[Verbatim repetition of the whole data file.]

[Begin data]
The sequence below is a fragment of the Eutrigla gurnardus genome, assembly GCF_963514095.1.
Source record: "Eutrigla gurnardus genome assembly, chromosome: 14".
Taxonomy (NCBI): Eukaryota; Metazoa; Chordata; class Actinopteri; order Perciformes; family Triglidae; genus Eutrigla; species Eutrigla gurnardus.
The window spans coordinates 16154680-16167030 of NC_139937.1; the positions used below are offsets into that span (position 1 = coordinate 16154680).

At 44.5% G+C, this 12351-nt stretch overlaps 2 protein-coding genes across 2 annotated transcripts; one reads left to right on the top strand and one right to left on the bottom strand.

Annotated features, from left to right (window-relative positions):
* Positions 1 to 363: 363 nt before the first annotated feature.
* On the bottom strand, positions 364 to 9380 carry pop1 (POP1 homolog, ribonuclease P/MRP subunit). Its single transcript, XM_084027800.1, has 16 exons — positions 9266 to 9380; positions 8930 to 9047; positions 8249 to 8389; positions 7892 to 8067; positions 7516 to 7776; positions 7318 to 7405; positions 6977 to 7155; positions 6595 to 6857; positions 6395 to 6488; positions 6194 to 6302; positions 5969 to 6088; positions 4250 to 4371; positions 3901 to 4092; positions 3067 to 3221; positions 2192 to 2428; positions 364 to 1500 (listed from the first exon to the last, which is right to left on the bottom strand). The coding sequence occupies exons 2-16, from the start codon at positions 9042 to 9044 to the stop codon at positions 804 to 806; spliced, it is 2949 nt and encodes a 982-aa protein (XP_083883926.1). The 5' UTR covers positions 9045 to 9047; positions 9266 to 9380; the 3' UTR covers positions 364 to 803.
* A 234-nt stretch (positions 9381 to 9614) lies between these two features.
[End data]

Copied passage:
The sequence below is a fragment of the Eutrigla gurnardus genome, assembly GCF_963514095.1.
Source record: "Eutrigla gurnardus genome assembly, chromosome: 14".
Taxonomy (NCBI): Eukaryota; Metazoa; Chordata; class Actinopteri; order Perciformes; family Triglidae; genus Eutrigla; species Eutrigla gurnardus.
The window spans coordinates 16154680-16167030 of NC_139937.1; the positions used below are offsets into that span (position 1 = coordinate 16154680).

At 44.5% G+C, this 12351-nt stretch overlaps 2 protein-coding genes across 2 annotated transcripts; one reads left to right on the top strand and one right to left on the bottom strand.

Annotated features, from left to right (window-relative positions):
* Positions 1 to 363: 363 nt before the first annotated feature.
* On the bottom strand, positions 364 to 9380 carry pop1 (POP1 homolog, ribonuclease P/MRP subunit). Its single transcript, XM_084027800.1, has 16 exons — positions 9266 to 9380; positions 8930 to 9047; positions 8249 to 8389; positions 7892 to 8067; positions 7516 to 7776; positions 7318 to 7405; positions 6977 to 7155; positions 6595 to 6857; positions 6395 to 6488; positions 6194 to 6302; positions 5969 to 6088; positions 4250 to 4371; positions 3901 to 4092; positions 3067 to 3221; positions 2192 to 2428; positions 364 to 1500 (listed from the first exon to the last, which is right to left on the bottom strand). The coding sequence occupies exons 2-16, from the start codon at positions 9042 to 9044 to the stop codon at positions 804 to 806; spliced, it is 2949 nt and encodes a 982-aa protein (XP_083883926.1). The 5' UTR covers positions 9045 to 9047; positions 9266 to 9380; the 3' UTR covers positions 364 to 803.
* A 234-nt stretch (positions 9381 to 9614) lies between these two features.